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submitted 11 minutes ago by jeffw@lemmy.world to c/news@lemmy.world

Carlson mainstreamed antisemitism for a long time, and conservatives seemed not to care. Then he set his sights on Israel.

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submitted 5 hours ago by Wilshire@lemmy.world to c/news@lemmy.world
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submitted 7 hours ago by Linkerbaan@lemmy.world to c/news@lemmy.world

The University of Southern California has cancelled a scheduled commencement speech by Asna Tabassum, citing unnamed security concerns after her selection as valedictorian was met with a wave of online attacks directed at her pro-Palestinian views.

"I am not surprised by those who attempt to propagate hatred. I am surprised that my own university - my home for four years - has abandoned me," Tabassum said in a statement shared online.

On 6 April, USC announced that Tabassum was selected as valedictorian, a student with the highest academic achievements in her year, for the graduating class of 2024.

After the announcement was published on social media, Tabassum began receiving online attacks from an account named, "We Are Tov", a group that describes itself as "dedicated to combating antisemitism".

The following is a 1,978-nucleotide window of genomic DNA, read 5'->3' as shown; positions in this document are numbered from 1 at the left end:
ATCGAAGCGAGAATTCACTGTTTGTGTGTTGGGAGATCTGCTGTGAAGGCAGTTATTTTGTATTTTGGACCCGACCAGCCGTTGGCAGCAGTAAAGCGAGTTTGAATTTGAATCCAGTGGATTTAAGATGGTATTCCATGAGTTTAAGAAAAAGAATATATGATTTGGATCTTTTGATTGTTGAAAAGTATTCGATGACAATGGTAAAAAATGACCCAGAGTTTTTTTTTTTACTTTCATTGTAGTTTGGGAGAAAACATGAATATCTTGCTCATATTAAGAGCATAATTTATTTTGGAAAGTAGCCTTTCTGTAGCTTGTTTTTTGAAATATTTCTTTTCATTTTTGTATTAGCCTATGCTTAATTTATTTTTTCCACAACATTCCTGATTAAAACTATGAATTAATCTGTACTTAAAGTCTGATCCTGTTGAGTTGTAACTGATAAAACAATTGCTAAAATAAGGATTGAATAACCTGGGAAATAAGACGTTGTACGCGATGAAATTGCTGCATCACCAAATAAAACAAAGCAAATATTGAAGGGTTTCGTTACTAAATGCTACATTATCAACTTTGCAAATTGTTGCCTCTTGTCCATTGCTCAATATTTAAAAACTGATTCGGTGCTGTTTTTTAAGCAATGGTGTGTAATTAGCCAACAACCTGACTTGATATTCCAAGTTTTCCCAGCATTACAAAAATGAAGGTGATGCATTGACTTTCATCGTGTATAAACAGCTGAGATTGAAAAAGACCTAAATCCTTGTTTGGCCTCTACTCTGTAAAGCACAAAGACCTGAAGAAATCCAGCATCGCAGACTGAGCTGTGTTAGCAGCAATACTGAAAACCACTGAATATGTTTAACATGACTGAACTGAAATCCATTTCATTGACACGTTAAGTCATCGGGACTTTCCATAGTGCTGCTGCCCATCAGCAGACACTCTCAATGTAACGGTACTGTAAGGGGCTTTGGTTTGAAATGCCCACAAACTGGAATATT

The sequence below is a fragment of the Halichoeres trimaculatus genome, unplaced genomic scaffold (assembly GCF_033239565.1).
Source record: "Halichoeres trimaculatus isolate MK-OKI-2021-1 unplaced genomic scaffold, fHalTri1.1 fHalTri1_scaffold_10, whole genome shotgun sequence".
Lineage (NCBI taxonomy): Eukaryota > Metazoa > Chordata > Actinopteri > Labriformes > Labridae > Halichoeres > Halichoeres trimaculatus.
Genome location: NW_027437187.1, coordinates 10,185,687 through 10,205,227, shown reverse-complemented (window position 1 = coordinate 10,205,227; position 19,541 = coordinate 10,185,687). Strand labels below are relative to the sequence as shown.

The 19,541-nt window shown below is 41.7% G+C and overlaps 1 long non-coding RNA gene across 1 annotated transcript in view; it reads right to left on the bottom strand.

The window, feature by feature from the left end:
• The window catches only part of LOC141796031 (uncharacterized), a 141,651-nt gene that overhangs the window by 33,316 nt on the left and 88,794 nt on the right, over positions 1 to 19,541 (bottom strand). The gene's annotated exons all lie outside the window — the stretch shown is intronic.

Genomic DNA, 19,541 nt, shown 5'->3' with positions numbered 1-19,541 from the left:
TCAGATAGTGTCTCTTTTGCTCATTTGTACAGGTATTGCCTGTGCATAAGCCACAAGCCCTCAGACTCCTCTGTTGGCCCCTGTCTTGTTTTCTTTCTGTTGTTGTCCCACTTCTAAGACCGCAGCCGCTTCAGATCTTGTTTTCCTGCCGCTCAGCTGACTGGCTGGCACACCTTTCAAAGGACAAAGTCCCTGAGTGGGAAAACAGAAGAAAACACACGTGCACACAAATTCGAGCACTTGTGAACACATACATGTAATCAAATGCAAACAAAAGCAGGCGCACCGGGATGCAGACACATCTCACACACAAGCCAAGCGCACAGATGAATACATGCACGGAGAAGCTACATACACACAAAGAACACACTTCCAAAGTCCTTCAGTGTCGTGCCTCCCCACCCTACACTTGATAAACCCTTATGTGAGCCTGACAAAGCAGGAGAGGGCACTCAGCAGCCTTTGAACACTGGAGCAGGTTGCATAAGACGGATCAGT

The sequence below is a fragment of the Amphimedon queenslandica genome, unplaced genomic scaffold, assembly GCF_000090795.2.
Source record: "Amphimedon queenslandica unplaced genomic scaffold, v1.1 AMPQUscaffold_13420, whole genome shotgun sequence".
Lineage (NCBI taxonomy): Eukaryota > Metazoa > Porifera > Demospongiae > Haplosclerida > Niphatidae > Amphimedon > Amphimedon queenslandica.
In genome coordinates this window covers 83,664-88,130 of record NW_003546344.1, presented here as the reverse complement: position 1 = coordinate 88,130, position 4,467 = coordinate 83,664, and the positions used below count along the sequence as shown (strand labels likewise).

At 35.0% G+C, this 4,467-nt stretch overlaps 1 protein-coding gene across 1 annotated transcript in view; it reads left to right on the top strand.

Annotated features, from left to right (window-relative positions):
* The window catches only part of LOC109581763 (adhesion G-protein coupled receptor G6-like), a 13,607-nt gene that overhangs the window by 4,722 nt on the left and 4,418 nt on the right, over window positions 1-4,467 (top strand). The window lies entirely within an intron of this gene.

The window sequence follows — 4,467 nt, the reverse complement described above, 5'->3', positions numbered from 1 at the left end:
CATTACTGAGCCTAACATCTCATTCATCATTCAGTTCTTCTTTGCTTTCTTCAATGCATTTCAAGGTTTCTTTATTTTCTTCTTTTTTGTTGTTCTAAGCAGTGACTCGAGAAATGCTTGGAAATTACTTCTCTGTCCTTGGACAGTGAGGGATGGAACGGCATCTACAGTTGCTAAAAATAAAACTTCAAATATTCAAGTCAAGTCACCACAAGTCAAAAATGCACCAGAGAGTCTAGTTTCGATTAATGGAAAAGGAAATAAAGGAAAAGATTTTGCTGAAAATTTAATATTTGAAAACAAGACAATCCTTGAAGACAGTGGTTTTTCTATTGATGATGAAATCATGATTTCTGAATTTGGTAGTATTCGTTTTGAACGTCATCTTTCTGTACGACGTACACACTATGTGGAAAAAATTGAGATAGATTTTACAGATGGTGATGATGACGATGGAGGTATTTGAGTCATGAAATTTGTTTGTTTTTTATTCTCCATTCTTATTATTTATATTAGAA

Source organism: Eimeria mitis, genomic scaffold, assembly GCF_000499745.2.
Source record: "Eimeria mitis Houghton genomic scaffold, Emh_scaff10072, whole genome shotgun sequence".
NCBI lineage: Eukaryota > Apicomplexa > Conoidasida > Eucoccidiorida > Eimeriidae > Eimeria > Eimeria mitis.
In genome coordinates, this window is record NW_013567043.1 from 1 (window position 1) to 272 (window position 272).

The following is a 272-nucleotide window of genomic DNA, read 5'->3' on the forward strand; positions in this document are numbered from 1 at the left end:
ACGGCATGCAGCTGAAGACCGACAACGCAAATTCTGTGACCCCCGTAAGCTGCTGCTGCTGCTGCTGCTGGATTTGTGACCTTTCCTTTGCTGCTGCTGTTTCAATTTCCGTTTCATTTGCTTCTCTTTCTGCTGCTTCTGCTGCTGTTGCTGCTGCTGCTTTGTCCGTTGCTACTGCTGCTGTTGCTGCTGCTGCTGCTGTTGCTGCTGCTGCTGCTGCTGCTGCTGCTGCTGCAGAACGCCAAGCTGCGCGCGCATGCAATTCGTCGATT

The university released a statement on Monday, saying that Tabassum would retain her position as valedictorian, but would not be allowed to give her commencement speech. The school said that the move was made to maintain safety on campus.

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submitted 6 hours ago by MicroWave@lemmy.world to c/news@lemmy.world

The creation of sexually explicit "deepfake" images is to be made a criminal offence in England and Wales under a new law, the government says.

Under the legislation, anyone making explicit images of an adult without their consent will face a criminal record and unlimited fine.

It will apply regardless of whether the creator of an image intended to share it, the Ministry of Justice (MoJ) said.

And if the image is then shared more widely, they could face jail. 

A deepfake is an image or video that has been digitally altered with the help of Artificial Intelligence (AI) to replace the face of one person with the face of another.

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submitted 7 hours ago by Wilshire@lemmy.world to c/news@lemmy.world
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submitted 6 hours ago by FenrirIII@lemmy.world to c/news@lemmy.world
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submitted 10 hours ago by MicroWave@lemmy.world to c/news@lemmy.world